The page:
KATHMANDU: The shrinking interest spread rate of commercial banks has reduced their interest income.
The net interest income of 32 class ‘A’ financial institutions has dived by about five per cent in third quarter of the current fiscal year as their income through interest has shrunk while interest payment is still large.
The net interest income that stood at Rs 23.2 billion in the corresponding period of the last fiscal year has come down to Rs 22 billion, according to the unaudited financial statements of the 32 commercial banks in the country. The 31 commercial banks that were in operation last year had recorded Rs 27.8 billion by the end of the fiscal year.
Likewise, average interest spread of the banks has come down to 3.4 per cent in the last quarter. Around this time last year, the average spread of banks stood at 4.8 per cent.
The net interest income is simply the difference between revenues generated by the interest-bearing assets such as loans and interest-burdened liabilities such as deposits. Interest income is the major income source of banks that determines the profit level of the bank.
The net interest spread refers to income received from its lending activities and expenses made to pay for borrowing. Spread being the profit margin for the banks, the higher the spread, the higher the income.
Due to contracting interest income and spread, banks also faced a massive decline in their profits last quarter. Due to the liquidity crunch two years back, banks had to scale up their deposit interest rate which in turn had led to a large increase in interest rates. The deposit rate went up as high as eight to 10 per cent for savings deposit which pushed the lending interest rate to as high as 18 per cent.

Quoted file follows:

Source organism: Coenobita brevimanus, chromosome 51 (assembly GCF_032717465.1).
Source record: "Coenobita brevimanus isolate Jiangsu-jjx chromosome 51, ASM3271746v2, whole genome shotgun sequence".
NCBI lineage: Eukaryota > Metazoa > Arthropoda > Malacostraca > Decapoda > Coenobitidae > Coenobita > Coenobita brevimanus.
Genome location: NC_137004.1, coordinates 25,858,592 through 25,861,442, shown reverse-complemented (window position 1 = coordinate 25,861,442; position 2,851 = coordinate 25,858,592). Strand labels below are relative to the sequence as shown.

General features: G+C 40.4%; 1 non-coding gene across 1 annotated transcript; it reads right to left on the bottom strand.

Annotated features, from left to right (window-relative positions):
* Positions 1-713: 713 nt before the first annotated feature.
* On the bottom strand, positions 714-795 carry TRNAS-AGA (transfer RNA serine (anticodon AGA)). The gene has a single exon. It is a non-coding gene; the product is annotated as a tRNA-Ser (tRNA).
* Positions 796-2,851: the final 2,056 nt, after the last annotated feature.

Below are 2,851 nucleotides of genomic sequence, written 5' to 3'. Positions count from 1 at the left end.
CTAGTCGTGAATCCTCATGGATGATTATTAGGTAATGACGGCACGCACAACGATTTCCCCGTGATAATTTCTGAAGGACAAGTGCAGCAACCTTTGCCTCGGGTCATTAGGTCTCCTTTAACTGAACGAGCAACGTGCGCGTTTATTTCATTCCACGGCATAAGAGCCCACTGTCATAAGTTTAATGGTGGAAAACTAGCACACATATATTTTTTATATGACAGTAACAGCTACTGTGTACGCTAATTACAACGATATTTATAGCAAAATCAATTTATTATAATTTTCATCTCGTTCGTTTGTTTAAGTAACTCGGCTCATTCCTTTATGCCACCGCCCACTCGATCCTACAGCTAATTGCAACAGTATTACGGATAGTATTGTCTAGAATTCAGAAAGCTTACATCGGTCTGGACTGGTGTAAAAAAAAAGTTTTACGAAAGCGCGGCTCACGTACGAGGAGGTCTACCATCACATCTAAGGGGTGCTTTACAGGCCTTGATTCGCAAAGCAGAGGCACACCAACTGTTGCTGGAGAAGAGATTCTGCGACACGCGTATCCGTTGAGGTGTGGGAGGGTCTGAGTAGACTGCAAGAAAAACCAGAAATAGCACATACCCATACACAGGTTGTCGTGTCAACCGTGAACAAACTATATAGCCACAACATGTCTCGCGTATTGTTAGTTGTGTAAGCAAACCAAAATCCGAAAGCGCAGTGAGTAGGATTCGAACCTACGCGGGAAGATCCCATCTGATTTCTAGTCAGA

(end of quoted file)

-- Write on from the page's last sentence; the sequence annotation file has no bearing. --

Banks have attracted enough deposits from the public but in the absence of viable projects to finance in recent days, their interest yielding assets have not expanded much. The super high lending rate discouraged borrowing by public as well.
Moreover, due to the cap on the real estate sector which is
the major borrower from banks, the sector cannot be provided much loans due to the central bank’s regulation.
The banks have excess liquidity which has led to a growth in the total interest payments in comparison to total interest yield. Banks have started dropping the interest rate –– especially on home and auto loans –– in order to stimulate the market.
According to bankers, due to the absence of viable projects to finance, they are more into investing in low-yielding government securities –– especially treasury bills.
The interest rate on government debt instruments being around one per cent has further hit their income sources. Among the 32 commercial banks, Nepal Bank has the largest spread of 5.49 per cent while Machchhapuchhre Bank has the lowest interest spread at 1.8 per cent.